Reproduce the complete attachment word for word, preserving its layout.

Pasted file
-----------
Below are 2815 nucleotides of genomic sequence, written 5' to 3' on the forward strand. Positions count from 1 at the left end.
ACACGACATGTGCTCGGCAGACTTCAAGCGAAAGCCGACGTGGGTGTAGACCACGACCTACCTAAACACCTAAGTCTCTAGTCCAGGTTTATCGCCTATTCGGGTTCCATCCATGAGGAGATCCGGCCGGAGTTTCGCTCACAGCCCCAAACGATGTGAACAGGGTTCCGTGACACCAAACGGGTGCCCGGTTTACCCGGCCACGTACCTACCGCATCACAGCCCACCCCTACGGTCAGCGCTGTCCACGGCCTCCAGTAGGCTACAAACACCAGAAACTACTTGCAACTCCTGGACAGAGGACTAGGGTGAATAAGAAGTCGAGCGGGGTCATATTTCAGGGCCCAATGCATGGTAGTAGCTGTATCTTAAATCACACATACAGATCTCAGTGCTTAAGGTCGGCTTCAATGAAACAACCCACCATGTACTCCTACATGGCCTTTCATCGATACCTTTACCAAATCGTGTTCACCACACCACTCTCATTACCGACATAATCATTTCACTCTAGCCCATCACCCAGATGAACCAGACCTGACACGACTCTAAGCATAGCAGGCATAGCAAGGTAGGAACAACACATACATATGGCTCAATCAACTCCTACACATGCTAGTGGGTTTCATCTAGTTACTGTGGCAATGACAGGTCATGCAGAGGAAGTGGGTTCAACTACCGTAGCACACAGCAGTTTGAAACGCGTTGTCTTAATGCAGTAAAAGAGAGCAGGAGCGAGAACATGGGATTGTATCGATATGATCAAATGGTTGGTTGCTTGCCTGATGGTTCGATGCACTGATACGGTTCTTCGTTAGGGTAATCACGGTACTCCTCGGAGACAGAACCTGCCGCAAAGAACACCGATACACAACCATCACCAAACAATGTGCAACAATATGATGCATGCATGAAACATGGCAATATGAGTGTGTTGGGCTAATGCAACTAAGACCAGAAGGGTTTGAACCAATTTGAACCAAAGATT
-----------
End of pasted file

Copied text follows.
Below are 2815 nucleotides of genomic sequence, written 5' to 3' on the forward strand. Positions count from 1 at the left end.
ACACGACATGTGCTCGGCAGACTTCAAGCGAAAGCCGACGTGGGTGTAGACCACGACCTACCTAAACACCTAAGTCTCTAGTCCAGGTTTATCGCCTATTCGGGTTCCATCCATGAGGAGATCCGGCCGGAGTTTCGCTCACAGCCCCAAACGATGTGAACAGGGTTCCGTGACACCAAACGGGTGCCCGGTTTACCCGGCCACGTACCTACCGCATCACAGCCCACCCCTACGGTCAGCGCTGTCCACGGCCTCCAGTAGGCTACAAACACCAGAAACTACTTGCAACTCCTGGACAGAGGACTAGGGTGAATAAGAAGTCGAGCGGGGTCATATTTCAGGGCCCAATGCATGGTAGTAGCTGTATCTTAAATCACACATACAGATCTCAGTGCTTAAGGTCGGCTTCAATGAAACAACCCACCATGTACTCCTACATGGCCTTTCATCGATACCTTTACCAAATCGTGTTCACCACACCACTCTCATTACCGACATAATCATTTCACTCTAGCCCATCACCCAGATGAACCAGACCTGACACGACTCTAAGCATAGCAGGCATAGCAAGGTAGGAACAACACATACATATGGCTCAATCAACTCCTACACATGCTAGTGGGTTTCATCTAGTTACTGTGGCAATGACAGGTCATGCAGAGGAAGTGGGTTCAACTACCGTAGCACACAGCAGTTTGAAACGCGTTGTCTTAATGCAGTAAAAGAGAGCAGGAGCGAGAACATGGGATTGTATCGATATGATCAAATGGTTGGTTGCTTGCCTGATGGTTCGATGCACTGATACGGTTCTTCGTTAGGGTAATCACGGTACTCCTCGGAGACAGAACCTGCCGCAAAGAACACCGATACACAACCATCACCAAACAATGTGCAACAATATGATGCATGCATGAAACATGGCAATATGAGTGTGTTGGGCTAATGCAACTAAGACCAGAAGGGTTTGAACCAATTTGAACCAAAGATT